Scientists at Queen Mary University in London have made two discoveries about the behaviour of ‘supercritical matter’; matter at the critical point where the differences between liquids and gases seemingly disappear.
As temperatures and pressure increase, so our knowledge about the behaviour of matter decreases. But above the critical point, differences between liquids and gases seemingly disappear, and the supercritical matter was thought to become hot, dense and homogeneous.
By applying two different parameters, the Queen Mary researchers made two key discoveries: that there is a fixed inversion point between the two where matter changes its physical properties from liquid-like to gas-like; and also that this inversion point is remarkably close in all systems studied, which suggests the supercritical matter is intriguingly simple and amenable to new understanding.
Professor Kostya Trachenko said of the results: “The asserted universality of the supercritical matter opens a way to a new physically transparent picture of matter at extreme conditions. This is an exciting prospect from the point of view of fundamental physics as well as understanding and predicting supercritical properties in green environmental applications, astronomy and other areas.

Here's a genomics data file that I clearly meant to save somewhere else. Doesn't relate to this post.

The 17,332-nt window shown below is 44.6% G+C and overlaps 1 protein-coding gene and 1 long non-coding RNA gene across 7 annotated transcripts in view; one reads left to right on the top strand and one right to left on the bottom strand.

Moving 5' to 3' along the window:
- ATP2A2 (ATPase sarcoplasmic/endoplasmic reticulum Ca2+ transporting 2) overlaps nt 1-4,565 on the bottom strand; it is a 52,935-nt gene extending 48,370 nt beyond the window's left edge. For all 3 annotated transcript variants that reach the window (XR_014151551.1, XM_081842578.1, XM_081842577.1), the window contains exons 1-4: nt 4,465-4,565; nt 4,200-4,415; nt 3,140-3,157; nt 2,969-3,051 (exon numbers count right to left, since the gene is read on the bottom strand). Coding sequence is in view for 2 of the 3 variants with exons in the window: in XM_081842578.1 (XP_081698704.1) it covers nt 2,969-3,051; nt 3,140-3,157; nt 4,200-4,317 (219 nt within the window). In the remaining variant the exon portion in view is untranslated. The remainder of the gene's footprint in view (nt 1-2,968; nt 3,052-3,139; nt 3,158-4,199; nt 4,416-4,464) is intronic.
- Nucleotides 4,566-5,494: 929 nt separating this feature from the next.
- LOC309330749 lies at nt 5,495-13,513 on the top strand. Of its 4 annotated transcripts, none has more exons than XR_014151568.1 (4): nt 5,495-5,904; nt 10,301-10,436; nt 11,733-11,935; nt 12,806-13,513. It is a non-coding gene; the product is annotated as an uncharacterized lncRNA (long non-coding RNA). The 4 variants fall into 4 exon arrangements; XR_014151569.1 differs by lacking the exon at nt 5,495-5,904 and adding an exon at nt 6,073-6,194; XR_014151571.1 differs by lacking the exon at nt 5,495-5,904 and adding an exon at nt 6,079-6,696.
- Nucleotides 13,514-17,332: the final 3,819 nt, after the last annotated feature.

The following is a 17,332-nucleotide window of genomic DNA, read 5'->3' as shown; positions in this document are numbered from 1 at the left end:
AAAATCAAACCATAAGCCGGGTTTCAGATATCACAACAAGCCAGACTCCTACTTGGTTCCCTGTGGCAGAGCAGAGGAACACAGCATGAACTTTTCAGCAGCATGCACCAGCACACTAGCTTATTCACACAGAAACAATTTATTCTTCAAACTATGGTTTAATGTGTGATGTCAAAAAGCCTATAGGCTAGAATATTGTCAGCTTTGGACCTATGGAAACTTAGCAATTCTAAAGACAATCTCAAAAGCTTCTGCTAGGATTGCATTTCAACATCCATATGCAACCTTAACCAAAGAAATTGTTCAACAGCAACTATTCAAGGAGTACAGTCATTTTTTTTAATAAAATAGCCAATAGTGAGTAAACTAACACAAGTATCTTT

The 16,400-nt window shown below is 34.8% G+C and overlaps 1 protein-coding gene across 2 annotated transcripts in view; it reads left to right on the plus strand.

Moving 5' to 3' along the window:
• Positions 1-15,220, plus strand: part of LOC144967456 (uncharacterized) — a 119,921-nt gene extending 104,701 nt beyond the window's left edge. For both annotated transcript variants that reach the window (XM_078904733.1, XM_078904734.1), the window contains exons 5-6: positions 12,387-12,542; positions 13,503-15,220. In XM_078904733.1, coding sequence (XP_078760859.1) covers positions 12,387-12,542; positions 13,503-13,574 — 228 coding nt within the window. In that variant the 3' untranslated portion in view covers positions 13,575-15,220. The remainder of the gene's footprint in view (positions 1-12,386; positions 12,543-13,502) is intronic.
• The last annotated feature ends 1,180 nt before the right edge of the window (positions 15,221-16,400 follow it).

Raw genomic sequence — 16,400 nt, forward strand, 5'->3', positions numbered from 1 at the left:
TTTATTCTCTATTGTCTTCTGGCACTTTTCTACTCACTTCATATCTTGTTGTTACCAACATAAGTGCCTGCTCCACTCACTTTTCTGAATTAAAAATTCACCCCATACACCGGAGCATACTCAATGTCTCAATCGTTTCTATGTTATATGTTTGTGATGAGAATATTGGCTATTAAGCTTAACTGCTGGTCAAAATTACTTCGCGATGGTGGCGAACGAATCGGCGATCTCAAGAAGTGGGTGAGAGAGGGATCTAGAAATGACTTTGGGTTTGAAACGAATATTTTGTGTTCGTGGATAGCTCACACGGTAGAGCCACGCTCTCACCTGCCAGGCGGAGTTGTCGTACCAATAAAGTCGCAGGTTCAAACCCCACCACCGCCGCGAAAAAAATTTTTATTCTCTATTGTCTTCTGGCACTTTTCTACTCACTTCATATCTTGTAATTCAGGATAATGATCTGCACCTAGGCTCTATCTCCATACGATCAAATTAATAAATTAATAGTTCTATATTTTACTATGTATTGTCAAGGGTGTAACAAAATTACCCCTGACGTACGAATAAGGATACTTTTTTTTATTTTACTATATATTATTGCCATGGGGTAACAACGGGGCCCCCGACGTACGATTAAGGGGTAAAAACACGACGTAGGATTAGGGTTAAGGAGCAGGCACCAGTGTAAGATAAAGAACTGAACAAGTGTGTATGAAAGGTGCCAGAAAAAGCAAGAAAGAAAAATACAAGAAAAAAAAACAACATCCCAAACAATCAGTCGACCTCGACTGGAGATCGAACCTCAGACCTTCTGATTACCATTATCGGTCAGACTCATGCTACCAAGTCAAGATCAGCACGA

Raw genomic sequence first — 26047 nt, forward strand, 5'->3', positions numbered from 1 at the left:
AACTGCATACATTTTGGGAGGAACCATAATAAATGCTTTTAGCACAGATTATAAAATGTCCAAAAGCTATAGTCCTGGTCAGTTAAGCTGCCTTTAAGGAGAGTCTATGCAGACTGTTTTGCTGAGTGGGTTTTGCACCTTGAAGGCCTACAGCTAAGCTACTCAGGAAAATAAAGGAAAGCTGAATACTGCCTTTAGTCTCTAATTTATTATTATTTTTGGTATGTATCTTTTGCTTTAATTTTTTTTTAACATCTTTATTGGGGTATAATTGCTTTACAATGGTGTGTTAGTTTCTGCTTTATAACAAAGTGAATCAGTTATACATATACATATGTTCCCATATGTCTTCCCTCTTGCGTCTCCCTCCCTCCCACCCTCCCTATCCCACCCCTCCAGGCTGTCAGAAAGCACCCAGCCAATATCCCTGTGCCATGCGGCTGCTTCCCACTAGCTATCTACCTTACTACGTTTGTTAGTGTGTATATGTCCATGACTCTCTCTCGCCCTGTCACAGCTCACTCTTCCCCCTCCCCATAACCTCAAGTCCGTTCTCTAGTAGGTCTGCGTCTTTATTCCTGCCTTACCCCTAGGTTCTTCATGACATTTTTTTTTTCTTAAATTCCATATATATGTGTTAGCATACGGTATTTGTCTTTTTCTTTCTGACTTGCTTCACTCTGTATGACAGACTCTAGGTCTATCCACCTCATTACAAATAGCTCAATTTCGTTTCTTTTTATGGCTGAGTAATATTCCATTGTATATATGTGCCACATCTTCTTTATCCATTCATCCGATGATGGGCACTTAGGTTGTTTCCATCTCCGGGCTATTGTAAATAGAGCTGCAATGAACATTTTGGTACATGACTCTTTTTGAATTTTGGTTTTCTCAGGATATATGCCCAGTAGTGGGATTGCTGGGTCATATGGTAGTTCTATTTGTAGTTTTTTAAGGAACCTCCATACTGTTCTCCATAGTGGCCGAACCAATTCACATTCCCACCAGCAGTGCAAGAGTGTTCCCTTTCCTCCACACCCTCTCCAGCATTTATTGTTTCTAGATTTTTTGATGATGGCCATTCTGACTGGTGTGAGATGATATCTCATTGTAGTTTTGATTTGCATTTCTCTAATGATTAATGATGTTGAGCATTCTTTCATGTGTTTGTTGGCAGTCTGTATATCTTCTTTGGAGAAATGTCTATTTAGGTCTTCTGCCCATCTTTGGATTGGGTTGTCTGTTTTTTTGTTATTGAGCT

“This journey is ongoing and is likely to see exciting developments in the future. For example, it invites the question of whether the fixed inversion point is related to conventional higher-order phase transitions? Can it be described by using the existing ideas involved in the phase transition theory, or is something new and quite different needed? As we push the boundaries of what is known, we can identify these new exciting questions and start looking for answers.”